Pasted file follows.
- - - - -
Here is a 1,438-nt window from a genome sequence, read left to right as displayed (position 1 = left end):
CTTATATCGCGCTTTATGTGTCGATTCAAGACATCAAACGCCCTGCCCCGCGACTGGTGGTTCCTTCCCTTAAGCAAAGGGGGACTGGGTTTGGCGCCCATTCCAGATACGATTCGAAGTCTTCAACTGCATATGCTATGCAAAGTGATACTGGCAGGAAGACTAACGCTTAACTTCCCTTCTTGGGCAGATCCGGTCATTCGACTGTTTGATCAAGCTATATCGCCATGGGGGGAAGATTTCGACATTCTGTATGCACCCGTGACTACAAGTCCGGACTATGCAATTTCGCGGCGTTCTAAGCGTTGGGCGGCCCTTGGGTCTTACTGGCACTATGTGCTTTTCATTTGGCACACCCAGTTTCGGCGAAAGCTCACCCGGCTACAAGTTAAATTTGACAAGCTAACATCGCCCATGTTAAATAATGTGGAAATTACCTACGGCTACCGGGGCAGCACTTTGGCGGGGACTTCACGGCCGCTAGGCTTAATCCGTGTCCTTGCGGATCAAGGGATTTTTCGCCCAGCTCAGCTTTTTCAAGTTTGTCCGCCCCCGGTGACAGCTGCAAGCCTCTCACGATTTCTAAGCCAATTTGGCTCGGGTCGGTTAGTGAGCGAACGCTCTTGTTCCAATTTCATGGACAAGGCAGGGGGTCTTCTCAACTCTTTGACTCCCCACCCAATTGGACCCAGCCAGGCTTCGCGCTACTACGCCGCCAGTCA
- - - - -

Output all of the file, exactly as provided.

Here is a 1,438-nt window from a genome sequence, read left to right as displayed (position 1 = left end):
CTTATATCGCGCTTTATGTGTCGATTCAAGACATCAAACGCCCTGCCCCGCGACTGGTGGTTCCTTCCCTTAAGCAAAGGGGGACTGGGTTTGGCGCCCATTCCAGATACGATTCGAAGTCTTCAACTGCATATGCTATGCAAAGTGATACTGGCAGGAAGACTAACGCTTAACTTCCCTTCTTGGGCAGATCCGGTCATTCGACTGTTTGATCAAGCTATATCGCCATGGGGGGAAGATTTCGACATTCTGTATGCACCCGTGACTACAAGTCCGGACTATGCAATTTCGCGGCGTTCTAAGCGTTGGGCGGCCCTTGGGTCTTACTGGCACTATGTGCTTTTCATTTGGCACACCCAGTTTCGGCGAAAGCTCACCCGGCTACAAGTTAAATTTGACAAGCTAACATCGCCCATGTTAAATAATGTGGAAATTACCTACGGCTACCGGGGCAGCACTTTGGCGGGGACTTCACGGCCGCTAGGCTTAATCCGTGTCCTTGCGGATCAAGGGATTTTTCGCCCAGCTCAGCTTTTTCAAGTTTGTCCGCCCCCGGTGACAGCTGCAAGCCTCTCACGATTTCTAAGCCAATTTGGCTCGGGTCGGTTAGTGAGCGAACGCTCTTGTTCCAATTTCATGGACAAGGCAGGGGGTCTTCTCAACTCTTTGACTCCCCACCCAATTGGACCCAGCCAGGCTTCGCGCTACTACGCCGCCAGTCA